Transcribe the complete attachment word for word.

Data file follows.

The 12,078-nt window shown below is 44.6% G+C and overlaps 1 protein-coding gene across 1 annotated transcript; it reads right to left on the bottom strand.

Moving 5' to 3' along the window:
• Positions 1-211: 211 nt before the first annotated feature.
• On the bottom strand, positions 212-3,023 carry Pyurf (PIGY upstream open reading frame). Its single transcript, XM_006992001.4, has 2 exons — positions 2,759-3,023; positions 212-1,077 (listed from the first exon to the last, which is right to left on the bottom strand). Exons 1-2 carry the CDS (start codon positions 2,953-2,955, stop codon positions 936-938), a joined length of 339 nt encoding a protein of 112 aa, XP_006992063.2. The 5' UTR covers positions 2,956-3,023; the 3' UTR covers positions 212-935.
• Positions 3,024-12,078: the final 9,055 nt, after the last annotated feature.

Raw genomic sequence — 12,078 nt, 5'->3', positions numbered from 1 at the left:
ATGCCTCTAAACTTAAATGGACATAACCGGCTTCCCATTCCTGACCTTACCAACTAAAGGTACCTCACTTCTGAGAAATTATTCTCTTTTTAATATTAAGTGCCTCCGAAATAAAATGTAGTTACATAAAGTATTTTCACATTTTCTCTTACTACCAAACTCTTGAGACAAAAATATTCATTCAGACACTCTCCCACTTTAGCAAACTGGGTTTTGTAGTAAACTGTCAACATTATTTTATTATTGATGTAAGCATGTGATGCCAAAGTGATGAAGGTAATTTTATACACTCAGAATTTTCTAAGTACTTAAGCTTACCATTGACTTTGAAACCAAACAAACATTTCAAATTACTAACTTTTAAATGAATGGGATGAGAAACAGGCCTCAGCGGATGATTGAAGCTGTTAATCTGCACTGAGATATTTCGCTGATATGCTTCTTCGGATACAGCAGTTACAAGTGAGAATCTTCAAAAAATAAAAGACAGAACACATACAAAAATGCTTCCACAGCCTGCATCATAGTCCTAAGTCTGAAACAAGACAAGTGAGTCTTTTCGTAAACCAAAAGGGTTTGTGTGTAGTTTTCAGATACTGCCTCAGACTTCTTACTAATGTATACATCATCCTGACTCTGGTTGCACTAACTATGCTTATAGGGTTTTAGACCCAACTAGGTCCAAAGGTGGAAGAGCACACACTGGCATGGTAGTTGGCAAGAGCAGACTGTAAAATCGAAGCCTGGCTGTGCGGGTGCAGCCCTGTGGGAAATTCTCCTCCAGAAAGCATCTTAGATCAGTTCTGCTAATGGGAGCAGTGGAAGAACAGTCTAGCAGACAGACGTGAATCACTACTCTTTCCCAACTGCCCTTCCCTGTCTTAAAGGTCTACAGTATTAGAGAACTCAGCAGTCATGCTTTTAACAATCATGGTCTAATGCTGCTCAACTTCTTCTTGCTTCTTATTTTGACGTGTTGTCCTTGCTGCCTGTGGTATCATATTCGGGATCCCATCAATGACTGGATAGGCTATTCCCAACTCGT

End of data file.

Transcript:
The 12,078-nt window shown below is 44.6% G+C and overlaps 1 protein-coding gene across 1 annotated transcript; it reads right to left on the bottom strand.

Moving 5' to 3' along the window:
• Positions 1-211: 211 nt before the first annotated feature.
• On the bottom strand, positions 212-3,023 carry Pyurf (PIGY upstream open reading frame). Its single transcript, XM_006992001.4, has 2 exons — positions 2,759-3,023; positions 212-1,077 (listed from the first exon to the last, which is right to left on the bottom strand). Exons 1-2 carry the CDS (start codon positions 2,953-2,955, stop codon positions 936-938), a joined length of 339 nt encoding a protein of 112 aa, XP_006992063.2. The 5' UTR covers positions 2,956-3,023; the 3' UTR covers positions 212-935.
• Positions 3,024-12,078: the final 9,055 nt, after the last annotated feature.

Raw genomic sequence — 12,078 nt, 5'->3', positions numbered from 1 at the left:
ATGCCTCTAAACTTAAATGGACATAACCGGCTTCCCATTCCTGACCTTACCAACTAAAGGTACCTCACTTCTGAGAAATTATTCTCTTTTTAATATTAAGTGCCTCCGAAATAAAATGTAGTTACATAAAGTATTTTCACATTTTCTCTTACTACCAAACTCTTGAGACAAAAATATTCATTCAGACACTCTCCCACTTTAGCAAACTGGGTTTTGTAGTAAACTGTCAACATTATTTTATTATTGATGTAAGCATGTGATGCCAAAGTGATGAAGGTAATTTTATACACTCAGAATTTTCTAAGTACTTAAGCTTACCATTGACTTTGAAACCAAACAAACATTTCAAATTACTAACTTTTAAATGAATGGGATGAGAAACAGGCCTCAGCGGATGATTGAAGCTGTTAATCTGCACTGAGATATTTCGCTGATATGCTTCTTCGGATACAGCAGTTACAAGTGAGAATCTTCAAAAAATAAAAGACAGAACACATACAAAAATGCTTCCACAGCCTGCATCATAGTCCTAAGTCTGAAACAAGACAAGTGAGTCTTTTCGTAAACCAAAAGGGTTTGTGTGTAGTTTTCAGATACTGCCTCAGACTTCTTACTAATGTATACATCATCCTGACTCTGGTTGCACTAACTATGCTTATAGGGTTTTAGACCCAACTAGGTCCAAAGGTGGAAGAGCACACACTGGCATGGTAGTTGGCAAGAGCAGACTGTAAAATCGAAGCCTGGCTGTGCGGGTGCAGCCCTGTGGGAAATTCTCCTCCAGAAAGCATCTTAGATCAGTTCTGCTAATGGGAGCAGTGGAAGAACAGTCTAGCAGACAGACGTGAATCACTACTCTTTCCCAACTGCCCTTCCCTGTCTTAAAGGTCTACAGTATTAGAGAACTCAGCAGTCATGCTTTTAACAATCATGGTCTAATGCTGCTCAACTTCTTCTTGCTTCTTATTTTGACGTGTTGTCCTTGCTGCCTGTGGTATCATATTCGGGATCCCATCAATGACTGGATAGGCTATTCCCAACTCGT